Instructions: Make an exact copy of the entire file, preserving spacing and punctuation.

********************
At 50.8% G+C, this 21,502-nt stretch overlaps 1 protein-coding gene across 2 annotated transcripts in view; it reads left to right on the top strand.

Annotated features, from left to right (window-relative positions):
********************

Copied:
At 50.8% G+C, this 21,502-nt stretch overlaps 1 protein-coding gene across 2 annotated transcripts in view; it reads left to right on the top strand.

Annotated features, from left to right (window-relative positions):